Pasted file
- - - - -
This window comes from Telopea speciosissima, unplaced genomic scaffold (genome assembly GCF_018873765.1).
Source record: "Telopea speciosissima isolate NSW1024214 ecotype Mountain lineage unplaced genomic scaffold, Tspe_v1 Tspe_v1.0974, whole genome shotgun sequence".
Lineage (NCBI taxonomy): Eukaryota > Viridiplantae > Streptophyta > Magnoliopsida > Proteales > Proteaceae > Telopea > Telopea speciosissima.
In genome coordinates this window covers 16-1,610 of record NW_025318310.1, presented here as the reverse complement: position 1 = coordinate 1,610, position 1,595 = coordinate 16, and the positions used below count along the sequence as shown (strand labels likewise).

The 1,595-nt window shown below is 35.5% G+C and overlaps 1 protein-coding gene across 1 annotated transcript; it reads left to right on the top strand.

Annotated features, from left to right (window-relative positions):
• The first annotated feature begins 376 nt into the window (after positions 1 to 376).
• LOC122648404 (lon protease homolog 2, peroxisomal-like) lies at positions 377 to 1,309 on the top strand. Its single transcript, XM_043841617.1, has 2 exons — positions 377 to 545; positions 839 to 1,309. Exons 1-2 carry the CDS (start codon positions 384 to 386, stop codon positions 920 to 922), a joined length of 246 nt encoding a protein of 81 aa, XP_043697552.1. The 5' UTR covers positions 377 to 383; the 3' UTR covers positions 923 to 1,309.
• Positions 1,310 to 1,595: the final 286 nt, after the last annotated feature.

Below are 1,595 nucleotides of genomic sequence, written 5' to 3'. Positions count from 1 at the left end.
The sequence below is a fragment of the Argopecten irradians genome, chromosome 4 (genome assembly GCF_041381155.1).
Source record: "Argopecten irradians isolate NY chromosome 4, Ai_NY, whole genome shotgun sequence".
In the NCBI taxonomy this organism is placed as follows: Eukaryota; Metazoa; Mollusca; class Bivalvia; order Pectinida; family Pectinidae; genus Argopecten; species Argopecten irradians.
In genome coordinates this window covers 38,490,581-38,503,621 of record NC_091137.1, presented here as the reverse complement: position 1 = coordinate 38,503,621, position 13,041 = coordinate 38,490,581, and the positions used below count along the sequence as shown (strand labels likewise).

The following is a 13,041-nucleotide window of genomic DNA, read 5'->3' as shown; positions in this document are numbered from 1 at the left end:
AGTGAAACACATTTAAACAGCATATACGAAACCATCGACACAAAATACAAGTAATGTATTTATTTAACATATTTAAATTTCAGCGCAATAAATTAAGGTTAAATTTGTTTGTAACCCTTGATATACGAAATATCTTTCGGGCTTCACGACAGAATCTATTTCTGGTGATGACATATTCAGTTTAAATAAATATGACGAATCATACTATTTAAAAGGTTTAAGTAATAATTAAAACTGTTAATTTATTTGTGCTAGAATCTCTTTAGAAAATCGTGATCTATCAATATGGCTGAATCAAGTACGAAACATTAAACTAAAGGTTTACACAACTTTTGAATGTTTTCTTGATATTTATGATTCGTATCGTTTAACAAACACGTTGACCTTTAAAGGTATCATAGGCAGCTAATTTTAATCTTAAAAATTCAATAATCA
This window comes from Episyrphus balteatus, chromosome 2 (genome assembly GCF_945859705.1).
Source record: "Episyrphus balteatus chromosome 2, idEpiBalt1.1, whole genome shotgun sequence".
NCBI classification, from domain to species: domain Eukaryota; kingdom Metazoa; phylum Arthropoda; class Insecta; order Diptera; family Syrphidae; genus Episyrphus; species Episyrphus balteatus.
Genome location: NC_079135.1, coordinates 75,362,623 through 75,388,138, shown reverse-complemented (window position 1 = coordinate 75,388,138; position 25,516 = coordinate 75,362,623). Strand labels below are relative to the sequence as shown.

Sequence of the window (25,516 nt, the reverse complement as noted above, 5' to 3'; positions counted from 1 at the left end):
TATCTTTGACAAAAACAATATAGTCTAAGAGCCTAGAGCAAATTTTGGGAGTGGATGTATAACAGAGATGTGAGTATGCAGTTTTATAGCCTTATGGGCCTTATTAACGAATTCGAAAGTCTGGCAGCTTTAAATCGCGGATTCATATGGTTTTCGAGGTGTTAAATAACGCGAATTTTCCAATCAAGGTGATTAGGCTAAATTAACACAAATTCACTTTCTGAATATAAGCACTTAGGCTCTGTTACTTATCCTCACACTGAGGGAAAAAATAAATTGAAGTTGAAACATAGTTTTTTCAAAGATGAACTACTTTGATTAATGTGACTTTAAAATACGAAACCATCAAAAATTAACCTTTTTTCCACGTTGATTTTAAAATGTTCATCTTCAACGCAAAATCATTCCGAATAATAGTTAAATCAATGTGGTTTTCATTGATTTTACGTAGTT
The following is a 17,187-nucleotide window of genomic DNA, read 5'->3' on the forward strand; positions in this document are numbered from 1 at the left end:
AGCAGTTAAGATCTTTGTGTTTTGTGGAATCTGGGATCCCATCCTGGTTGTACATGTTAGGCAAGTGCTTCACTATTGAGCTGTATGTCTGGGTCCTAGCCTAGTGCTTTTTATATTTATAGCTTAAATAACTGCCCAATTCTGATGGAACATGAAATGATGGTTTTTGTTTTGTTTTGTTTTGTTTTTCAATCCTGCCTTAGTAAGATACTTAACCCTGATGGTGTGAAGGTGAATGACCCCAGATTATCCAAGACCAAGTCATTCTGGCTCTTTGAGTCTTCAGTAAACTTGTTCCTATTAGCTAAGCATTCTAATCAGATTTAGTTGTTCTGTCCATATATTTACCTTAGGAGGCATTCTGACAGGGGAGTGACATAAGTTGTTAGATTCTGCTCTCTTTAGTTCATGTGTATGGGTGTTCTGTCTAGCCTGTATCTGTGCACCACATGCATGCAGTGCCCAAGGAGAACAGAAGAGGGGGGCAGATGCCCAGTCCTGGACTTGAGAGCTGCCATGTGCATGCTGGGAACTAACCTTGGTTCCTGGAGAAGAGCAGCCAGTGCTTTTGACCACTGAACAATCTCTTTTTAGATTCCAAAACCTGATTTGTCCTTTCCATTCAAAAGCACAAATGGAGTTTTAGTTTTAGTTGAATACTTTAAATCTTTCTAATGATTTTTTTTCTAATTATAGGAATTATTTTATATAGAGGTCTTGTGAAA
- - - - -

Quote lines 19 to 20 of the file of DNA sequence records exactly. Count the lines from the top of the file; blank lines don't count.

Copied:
NCBI classification, from domain to species: domain Eukaryota; kingdom Metazoa; phylum Arthropoda; class Insecta; order Diptera; family Syrphidae; genus Episyrphus; species Episyrphus balteatus.
Genome location: NC_079135.1, coordinates 75,362,623 through 75,388,138, shown reverse-complemented (window position 1 = coordinate 75,388,138; position 25,516 = coordinate 75,362,623). Strand labels below are relative to the sequence as shown.